Whether the court sua sponte granted a new trial or whether it took such action upon the motion or request of the applicant would not call for a different result. Cf. Wilson v. State, 562 S.W.2d 477 (Tex.Cr. App.1978). The court was simply without jurisdiction. The attempt to re-try the appellant upon a new indictment, while there was an outstanding conviction for the same offense on appeal, was a nullity. Once this court has acquired jurisdiction, it is only by judgment of this court that jurisdiction is restored to the district court. State ex rel. Vance v. Hatten, 508 S.W.2d 625 (Tex.Cr. App.1974).

It of necessity follows that the second conviction of the applicant in Cause No. *403 298,435 must be set aside. See Ybarra v. State, supra.

The relief prayed for by the applicant is granted.[2] The Clerk of the court will furnish the Department of Corrections a copy of this opinion.

McCORMICK, Judge, dissenting.

As noted by the majority, applicant's original conviction in Cause Number 278,097 was reversed because of fundamental error in the indictment. The Court then concludes that since the fundamentally defective indictment case was pending on appeal in this Court, the trial court's action on the new indictment was a nullity.

"Once this court has acquired jurisdiction, it is only by judgment of this court that jurisdiction is restored to the district court," opines the majority. But, how can this Court restore jurisdiction which this Court held did not exist? In reversing Cause Number 278,097, the Court held that the trial court was without jurisdiction due to a fundamental defect in the indictment, and dismissed the prosecution. Today the majority concludes that even though the trial court never had jurisdiction in Cause Number 278,097 and even though the trial court's action in Cause Number 278,097 was null and void, the trial court was without jurisdiction to act in Cause Number 298,435 because of the "outstanding conviction."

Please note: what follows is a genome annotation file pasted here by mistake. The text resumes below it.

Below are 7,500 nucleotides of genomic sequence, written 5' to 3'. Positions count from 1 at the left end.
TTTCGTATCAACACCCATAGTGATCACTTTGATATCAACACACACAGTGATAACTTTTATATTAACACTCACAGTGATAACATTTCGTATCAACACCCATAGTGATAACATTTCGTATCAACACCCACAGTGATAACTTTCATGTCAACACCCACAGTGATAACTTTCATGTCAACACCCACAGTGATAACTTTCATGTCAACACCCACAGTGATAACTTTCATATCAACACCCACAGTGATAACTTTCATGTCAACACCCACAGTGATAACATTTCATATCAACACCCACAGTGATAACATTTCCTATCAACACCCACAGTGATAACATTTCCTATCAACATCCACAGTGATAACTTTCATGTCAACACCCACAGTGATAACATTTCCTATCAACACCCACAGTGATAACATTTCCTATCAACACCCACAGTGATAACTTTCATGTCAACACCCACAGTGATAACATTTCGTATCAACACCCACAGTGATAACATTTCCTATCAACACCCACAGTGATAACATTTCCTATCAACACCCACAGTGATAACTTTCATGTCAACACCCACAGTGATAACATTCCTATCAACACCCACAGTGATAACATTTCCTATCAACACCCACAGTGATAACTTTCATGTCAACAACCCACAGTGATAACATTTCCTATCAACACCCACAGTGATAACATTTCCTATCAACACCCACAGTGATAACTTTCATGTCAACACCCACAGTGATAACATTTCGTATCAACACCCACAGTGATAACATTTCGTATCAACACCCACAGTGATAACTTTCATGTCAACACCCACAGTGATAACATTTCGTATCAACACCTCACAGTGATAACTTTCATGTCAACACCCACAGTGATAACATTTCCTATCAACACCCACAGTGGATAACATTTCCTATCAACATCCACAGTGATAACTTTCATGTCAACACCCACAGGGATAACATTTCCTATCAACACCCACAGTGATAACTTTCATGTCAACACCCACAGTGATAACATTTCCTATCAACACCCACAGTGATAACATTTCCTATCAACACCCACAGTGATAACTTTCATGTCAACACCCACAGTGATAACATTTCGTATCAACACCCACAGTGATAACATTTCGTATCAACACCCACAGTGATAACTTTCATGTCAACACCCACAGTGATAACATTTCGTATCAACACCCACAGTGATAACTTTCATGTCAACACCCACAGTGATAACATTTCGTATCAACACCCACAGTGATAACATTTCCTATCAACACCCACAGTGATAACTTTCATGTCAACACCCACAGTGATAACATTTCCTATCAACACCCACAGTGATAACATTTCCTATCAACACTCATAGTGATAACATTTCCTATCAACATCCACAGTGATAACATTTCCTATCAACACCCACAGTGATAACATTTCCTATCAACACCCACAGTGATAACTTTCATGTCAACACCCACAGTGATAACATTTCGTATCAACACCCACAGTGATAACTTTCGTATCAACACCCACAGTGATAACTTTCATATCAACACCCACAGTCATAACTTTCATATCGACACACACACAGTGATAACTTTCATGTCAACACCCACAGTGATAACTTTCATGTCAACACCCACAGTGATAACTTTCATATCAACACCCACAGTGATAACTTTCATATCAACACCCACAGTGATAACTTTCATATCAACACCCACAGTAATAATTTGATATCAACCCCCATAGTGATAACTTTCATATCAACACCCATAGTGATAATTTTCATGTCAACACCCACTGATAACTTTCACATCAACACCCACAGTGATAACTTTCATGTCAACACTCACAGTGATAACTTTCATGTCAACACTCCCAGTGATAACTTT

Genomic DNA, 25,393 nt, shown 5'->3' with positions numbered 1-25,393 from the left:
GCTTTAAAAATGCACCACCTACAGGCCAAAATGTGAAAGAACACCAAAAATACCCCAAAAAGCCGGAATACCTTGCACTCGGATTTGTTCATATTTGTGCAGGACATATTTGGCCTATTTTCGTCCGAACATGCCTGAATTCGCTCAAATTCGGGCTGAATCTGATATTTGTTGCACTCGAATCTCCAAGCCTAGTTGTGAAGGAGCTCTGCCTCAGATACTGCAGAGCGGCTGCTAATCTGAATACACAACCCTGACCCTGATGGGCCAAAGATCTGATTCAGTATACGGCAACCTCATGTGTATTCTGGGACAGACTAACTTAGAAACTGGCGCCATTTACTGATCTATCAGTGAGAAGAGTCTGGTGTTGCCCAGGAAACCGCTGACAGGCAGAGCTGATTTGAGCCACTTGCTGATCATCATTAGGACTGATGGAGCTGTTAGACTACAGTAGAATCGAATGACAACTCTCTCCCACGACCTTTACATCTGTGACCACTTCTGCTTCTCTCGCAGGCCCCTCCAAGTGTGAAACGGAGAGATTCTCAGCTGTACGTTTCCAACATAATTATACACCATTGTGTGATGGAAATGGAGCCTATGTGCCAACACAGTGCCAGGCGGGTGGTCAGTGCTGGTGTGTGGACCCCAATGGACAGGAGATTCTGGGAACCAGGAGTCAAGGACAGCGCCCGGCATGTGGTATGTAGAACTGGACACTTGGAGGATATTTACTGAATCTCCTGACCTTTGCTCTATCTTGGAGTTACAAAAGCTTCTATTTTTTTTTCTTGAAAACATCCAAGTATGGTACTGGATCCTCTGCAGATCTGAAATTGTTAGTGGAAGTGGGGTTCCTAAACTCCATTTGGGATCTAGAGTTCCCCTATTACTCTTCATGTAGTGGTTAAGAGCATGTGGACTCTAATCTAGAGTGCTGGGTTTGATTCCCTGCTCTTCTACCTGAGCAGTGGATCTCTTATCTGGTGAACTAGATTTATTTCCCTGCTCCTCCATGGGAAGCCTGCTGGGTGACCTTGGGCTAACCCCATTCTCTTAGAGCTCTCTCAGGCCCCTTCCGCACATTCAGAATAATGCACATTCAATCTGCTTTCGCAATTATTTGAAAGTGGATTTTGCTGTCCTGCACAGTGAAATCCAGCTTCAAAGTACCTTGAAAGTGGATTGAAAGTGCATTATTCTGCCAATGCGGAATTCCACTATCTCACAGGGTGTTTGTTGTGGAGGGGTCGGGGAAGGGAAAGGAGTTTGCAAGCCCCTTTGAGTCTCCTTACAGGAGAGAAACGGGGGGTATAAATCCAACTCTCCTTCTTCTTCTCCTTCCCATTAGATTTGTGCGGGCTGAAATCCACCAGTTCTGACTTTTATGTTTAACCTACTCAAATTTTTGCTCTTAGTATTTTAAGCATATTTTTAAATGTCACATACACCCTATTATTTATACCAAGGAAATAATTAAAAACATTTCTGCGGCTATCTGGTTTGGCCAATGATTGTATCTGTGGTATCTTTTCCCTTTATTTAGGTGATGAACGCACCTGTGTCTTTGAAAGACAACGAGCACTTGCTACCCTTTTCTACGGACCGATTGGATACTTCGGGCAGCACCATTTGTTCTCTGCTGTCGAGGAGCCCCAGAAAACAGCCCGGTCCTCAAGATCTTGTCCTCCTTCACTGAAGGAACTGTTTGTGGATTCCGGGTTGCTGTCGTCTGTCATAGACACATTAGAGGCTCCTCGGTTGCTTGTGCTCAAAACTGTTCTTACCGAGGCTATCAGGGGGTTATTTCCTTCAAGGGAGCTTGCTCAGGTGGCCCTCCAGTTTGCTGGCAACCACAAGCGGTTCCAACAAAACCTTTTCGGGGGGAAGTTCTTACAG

Such an illogical conclusion points again to the need of this Court to re-examine its position with regard to fundamentally defective indictments. That position is expressed in Judge Odom's concurring opinion in Ex parte Cannon, 546 S.W.2d 266 (Tex. Cr.App.1977). There a general review of rules governing the power of courts to act, and the necessity for proper invocation of "jurisdiction" is found. Judge Odom said:

"All jurisdictional requirements must be satisfied or the court's action, other than dismissal, is void. `There are three facts that seem to be absolutely necessary to the jurisdiction of the court or as jurisdictional questions: First, the court must have jurisdiction of the person; second, of the subject-matter; and, third, to render the particular judgment rendered. Otherwise, the prosecution will be void, as also the judgment.` (Emphasis added) Emery v. State, supra. `If the court has no jurisdiction, it should proceed no further with the case other than to dismiss it for want of power to hear and determine the controversy. In such a case, any order or decree entered, other than one of dismissal, is void.` (Emphasis added)."

Although this is not the proper case in which to re-examine the rule that the absence of any element of the offense from an indictment fails to invoke the trial court's jurisdiction, it does dramatically point up such need. As Oliver Wendall Holmes said, "It is revolting to have no better reason for a rule of law than that so it was laid down in the time of Henry IV. It is still more revolting if the grounds upon which it was laid down have vanished long since, and the rule simply persists from blind limitation of the past." Holmes, The Path of the Law, 10 Harv.L.Rev. 457, 468 (1897). So it is with the archaic rules of pleading this Court continues to follow.

I dissent.

CAMPBELL, J., joins in this dissent.

NOTES

[1] This indictment reflects it was a re-indictment of Cause No. 278,097.

[2] Even if the first conviction had been a final conviction, rather than pending on appeal, the trial court would still have been without jurisdiction to take the action it did. It has been consistently held that the trial court is without authority to grant a new trial in a felony case after a conviction becomes final as only the Court of Criminal Appeals has such authority. See Article 11.07, V.A.C.C.P. Wilson v. State, supra; Ex parte Williams, 561 S.W.2d 1 (Tex. Cr.App.1978); Ex parte Friday, 545 S.W.2d 182, 183 (Tex.Cr.App.1977); State ex rel. Wilson v. Briggs, 171 Tex.Cr.R. 479, 351 S.W.2d 892 (1961); Ex parte Johnson, 153 Tex.Cr.R. 619, 224 S.W.2d 240 (1949).